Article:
Shoppers More Sophisticated on CSR
Tuesday, 2nd June 2015 at 4:26 pm
Global Consumers are willing to make personal sacrifices to address social and environmental issues, according to new international research.
And as many as 80 per cent of global consumers would be willing to consume or purchase fewer products or buy from an unknown brand with stronger CSR values.
The 2015 Cone Communications/Ebiquity Global CSR Study found that global consumers feel a personal accountability to address social and environmental issues and look to companies as partners in progress.
And most consumers want companies to act responsibly and expect companies to do more than make a profit, but also operate responsibly to address social and environmental issues.
The report found that 84 percent of consumers globally say they seek out responsible products whenever possible, though 81 per cent cite availability of these products as the largest barrier to not purchasing more.
The study, a follow-up to the 2011 and 2013 global studies on consumer attitudes, perceptions and behaviors around Corporate Social Responsibility (CSR), was conducted by Cone Communications and market analysits, Ebiquity.
The research surveyed almost 10,000 citizens in nine of the largest countries by GDP, including the United States, Canada, Brazil, the United Kingdom, Germany, France, China, India and Japan.
“The research has revealed an increasingly sophisticated consumer,” Research Director at Ebiquity, Jennifer Ciuffo Clark said.
“Global consumers have high demands for companies to address social and environmental issues, but they now also understand they have an obligation to make change, as well. It’s critical for companies to understand the nuanced drivers, barriers and opportunities that resonate among discerning global audiences.
“As CSR becomes firmly grounded in many global citizens’ daily routines and considerations, consumers have a better understanding and are more optimistic overall about their own ability to make a positive impact.”
The report found that nearly three-quarters (72 per cent) believe their purchases make a moderate-to-significant positive impact on social or environmental issues.
“This positive outlook may stem from a growing command of CSR terms and language; consumer confusion of company CSR messages has dropped from 71 per cent in 2011 to 65 per cent in 2015.”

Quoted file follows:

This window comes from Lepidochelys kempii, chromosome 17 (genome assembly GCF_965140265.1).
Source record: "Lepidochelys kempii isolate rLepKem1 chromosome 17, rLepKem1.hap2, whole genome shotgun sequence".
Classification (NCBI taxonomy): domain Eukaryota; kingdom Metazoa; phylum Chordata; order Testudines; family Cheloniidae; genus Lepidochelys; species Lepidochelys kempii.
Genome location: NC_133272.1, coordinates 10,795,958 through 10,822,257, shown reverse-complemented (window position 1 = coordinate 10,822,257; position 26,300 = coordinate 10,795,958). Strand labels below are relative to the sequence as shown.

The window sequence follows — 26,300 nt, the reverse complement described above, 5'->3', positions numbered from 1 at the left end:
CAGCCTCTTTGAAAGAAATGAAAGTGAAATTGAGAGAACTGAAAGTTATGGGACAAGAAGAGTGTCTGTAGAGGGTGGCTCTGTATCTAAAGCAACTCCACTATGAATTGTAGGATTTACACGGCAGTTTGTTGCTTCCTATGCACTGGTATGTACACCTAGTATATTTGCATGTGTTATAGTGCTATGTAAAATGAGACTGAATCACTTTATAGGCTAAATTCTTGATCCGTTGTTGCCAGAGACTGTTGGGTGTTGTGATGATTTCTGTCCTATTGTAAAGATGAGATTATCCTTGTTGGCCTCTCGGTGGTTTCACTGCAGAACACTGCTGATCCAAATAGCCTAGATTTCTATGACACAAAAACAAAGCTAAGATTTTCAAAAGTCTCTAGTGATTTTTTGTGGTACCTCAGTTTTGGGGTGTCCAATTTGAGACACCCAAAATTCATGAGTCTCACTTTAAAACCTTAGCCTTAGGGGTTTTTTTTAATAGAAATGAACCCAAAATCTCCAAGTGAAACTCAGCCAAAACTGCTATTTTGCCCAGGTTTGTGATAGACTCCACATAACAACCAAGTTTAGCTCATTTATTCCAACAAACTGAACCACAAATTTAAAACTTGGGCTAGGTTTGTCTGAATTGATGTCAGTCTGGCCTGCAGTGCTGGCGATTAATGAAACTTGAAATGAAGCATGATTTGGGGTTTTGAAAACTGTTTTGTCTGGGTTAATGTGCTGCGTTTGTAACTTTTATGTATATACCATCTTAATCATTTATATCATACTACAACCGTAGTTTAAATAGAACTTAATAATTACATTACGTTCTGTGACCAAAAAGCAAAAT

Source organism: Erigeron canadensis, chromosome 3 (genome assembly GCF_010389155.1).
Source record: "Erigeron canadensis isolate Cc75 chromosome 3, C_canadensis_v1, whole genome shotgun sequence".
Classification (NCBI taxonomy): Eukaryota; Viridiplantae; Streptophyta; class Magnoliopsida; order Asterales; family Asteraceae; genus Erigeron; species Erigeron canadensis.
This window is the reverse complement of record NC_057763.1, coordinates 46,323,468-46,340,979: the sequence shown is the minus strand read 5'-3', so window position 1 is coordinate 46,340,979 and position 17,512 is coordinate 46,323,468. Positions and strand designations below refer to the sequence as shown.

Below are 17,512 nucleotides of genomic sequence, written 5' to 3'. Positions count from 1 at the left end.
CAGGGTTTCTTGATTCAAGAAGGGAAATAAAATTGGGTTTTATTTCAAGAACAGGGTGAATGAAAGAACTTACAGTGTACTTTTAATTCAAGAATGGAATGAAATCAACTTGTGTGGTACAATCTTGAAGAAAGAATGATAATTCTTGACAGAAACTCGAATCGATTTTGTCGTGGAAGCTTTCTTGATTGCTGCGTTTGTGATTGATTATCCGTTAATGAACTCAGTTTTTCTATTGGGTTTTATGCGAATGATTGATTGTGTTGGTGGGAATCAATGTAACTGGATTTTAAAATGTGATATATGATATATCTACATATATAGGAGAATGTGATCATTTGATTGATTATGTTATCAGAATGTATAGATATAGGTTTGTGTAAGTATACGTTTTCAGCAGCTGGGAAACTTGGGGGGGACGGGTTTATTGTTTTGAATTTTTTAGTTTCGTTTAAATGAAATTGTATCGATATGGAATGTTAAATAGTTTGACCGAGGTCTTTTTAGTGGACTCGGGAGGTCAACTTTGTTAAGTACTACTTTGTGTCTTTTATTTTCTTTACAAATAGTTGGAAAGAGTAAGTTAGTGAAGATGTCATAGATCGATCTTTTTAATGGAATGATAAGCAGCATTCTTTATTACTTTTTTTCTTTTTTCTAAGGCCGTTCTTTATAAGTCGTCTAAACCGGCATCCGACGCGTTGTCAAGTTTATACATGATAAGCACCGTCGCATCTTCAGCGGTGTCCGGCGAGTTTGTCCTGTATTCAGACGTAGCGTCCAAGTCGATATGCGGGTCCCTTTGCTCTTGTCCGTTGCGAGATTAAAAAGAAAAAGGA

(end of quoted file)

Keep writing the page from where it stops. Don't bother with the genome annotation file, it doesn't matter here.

The report found that global consumers state they are willing to make personal sacrifices for the greater good.
Four out of five are willing to consume or purchase fewer products to preserve natural resources (81 per cent) or buy a product from an unknown brand if it has strong CSR commitments (80 per cent).
Consumers are even willing to forgo elements like ownership or quality to push progress forward:
62 per cent of consumers would work for a socially or environmentally responsible company, even if the salary was less than other companies
61 per cent would be willing to borrow or share products rather than buy new ones
57 per cent would purchase a product of lesser quality or efficacy if it was more socially or environmentally responsible
“Companies shouldn’t take consumers’ willingness to make sacrifices as a signal to cut corners,” Executive Vice President of Cone Communications, Alison DaSilva said
“Rather, this is an opportunity to engage consumers more fully in new CSR solutions, collaborating to push the boundaries of responsible consumption and lifestyle.”
The report found that the leading ways consumers want to get engaged with companies’ CSR efforts are actions tied directly to their wallets, with 89 per cent just as likely to purchase as to boycott (90 per cent) based on companies’ responsible practices.
However, consumers view their role in creating social and environmental change as extending well beyond the cash register. If given the opportunity:
80 per cent would tell friends and family about a company’s CSR efforts
76 per cent would donate to a charity supported by a company they trust
72 per cent would volunteer for a cause supported by a company they trust
72 per cent would voice their opinions directly to a company about CSR efforts
Despite their good intentions, the report found that the leading ways consumers actually engage with companies remain transactional, as shopping (63 per cent), donating (61 per cent) and boycotting a product (53 per cent) are the top reported behaviors taken over the last 12 months.
“Companies are still relying on traditional forms of consumer engagement primarily tied to the product shelf, yet consumers are looking for more diverse ways to get involved with CSR efforts,” DaSilva said.
“Companies can serve as a catalyst for sparking donations, volunteerism and advocacy by giving consumers a spectrum of ways to get involved.
“CSR is also a powerful differentiator at the register, as 90 percent of global consumers would switch brands to one that is associated with a good cause, given similar price or quality. This inclination to shop with an eye toward greater good has remained strong since 2011.
“Even as consumers expect companies to communicate results, companies should not rely solely on CSR reports to convey information, as only a quarter of global citizens have read a CSR report in the past 12 months.
“Companies should look to leverage and communicate data in new ways to stay relevant.
“The consumer mindset of ‘guilty until proven responsible’ puts new pressure on companies to ensure their CSR messages are breaking through.
“As the communications landscape continues to become more diverse, companies must take an integrated approach to conveying CSR efforts. They need to strike a balance of hyper-targeting CSR content to consumers in ways that are personally relevant, while creating cohesive, always-on communications to break apart from the pack.”